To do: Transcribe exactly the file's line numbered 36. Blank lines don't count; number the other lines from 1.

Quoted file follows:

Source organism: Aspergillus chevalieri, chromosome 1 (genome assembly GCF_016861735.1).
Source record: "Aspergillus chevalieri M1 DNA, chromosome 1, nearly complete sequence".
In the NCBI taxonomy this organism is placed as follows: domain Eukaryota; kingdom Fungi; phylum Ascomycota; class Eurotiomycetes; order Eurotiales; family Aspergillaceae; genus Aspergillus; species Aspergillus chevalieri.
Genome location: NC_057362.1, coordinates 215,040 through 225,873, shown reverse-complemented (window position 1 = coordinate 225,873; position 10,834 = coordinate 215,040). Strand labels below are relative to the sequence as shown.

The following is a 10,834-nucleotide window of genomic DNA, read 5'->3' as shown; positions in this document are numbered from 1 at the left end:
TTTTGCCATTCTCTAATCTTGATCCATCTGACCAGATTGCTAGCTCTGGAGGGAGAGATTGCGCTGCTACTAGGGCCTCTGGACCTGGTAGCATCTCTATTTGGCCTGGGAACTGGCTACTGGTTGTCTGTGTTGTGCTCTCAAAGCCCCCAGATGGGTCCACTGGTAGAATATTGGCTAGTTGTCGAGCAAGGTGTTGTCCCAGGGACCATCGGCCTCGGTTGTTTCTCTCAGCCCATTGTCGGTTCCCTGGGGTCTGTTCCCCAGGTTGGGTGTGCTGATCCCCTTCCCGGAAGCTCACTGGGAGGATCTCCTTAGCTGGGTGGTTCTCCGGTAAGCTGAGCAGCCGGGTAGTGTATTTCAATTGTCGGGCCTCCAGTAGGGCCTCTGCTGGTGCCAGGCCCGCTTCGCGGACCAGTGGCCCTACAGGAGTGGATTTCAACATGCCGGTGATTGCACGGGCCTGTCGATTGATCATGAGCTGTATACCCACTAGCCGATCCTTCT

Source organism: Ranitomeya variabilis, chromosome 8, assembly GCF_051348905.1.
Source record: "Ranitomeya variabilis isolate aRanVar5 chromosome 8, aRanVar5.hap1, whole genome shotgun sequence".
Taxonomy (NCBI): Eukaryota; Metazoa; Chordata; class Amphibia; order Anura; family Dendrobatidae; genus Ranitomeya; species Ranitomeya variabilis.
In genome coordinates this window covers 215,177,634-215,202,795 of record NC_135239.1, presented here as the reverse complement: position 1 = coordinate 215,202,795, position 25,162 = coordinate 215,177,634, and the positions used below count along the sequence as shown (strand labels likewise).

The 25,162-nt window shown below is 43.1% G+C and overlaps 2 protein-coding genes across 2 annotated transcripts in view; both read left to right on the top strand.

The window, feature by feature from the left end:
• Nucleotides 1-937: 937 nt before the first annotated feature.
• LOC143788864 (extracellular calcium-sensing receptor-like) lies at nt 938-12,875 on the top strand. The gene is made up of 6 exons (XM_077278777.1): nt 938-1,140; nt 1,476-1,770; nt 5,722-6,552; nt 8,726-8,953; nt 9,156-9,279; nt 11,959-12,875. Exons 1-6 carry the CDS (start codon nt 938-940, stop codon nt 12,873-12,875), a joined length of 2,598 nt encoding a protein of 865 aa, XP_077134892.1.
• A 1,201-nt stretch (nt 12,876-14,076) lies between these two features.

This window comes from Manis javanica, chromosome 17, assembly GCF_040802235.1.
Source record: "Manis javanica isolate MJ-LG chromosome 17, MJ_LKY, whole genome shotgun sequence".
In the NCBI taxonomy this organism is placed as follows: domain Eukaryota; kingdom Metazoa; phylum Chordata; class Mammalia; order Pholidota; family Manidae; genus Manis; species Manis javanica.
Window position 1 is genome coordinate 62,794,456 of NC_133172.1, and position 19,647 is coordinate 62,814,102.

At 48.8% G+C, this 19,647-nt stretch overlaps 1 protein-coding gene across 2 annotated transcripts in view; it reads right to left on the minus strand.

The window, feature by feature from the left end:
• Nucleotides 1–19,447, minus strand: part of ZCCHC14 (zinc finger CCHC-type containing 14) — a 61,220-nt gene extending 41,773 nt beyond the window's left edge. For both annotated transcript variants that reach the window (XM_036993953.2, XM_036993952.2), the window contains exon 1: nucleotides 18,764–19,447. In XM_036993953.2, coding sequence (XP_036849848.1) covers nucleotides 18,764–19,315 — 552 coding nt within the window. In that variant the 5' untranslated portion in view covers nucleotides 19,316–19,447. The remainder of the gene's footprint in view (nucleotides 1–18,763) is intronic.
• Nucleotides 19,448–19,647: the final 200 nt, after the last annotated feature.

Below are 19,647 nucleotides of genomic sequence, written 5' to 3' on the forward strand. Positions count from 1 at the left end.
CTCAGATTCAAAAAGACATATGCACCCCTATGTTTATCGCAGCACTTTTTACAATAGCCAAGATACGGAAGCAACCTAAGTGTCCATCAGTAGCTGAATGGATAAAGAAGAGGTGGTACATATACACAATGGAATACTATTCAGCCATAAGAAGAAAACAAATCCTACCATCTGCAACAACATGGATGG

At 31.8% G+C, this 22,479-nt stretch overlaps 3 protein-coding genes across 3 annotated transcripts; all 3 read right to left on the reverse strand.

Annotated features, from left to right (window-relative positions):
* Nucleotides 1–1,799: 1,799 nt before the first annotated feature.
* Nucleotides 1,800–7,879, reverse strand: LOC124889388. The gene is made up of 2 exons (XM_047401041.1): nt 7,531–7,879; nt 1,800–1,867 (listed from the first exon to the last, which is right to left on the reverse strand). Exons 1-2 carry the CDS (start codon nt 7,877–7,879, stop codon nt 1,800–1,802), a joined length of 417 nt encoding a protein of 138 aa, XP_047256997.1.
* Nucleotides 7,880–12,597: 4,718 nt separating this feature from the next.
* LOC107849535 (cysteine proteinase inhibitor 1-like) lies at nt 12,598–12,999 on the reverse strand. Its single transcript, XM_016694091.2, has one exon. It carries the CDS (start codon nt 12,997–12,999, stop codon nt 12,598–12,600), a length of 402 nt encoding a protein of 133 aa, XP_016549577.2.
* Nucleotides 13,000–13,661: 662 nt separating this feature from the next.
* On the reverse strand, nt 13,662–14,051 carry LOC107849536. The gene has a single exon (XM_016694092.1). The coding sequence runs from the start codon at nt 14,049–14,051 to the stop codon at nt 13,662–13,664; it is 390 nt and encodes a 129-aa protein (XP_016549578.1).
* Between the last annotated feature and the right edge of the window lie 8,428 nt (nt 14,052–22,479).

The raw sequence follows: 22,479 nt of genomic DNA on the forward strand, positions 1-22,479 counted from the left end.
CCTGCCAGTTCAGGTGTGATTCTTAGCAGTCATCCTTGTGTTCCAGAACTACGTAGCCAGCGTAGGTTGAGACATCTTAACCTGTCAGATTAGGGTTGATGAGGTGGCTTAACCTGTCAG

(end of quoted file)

CCTGCCAGTTCAGGTGTGATTCTTAGCAGTCATCCTTGTGTTCCAGAACTACGTAGCCAGCGTAGGTTGAGACATCTTAACCTGTCAGATTAGGGTTGATGAGGTGGCTTAACCTGTCAG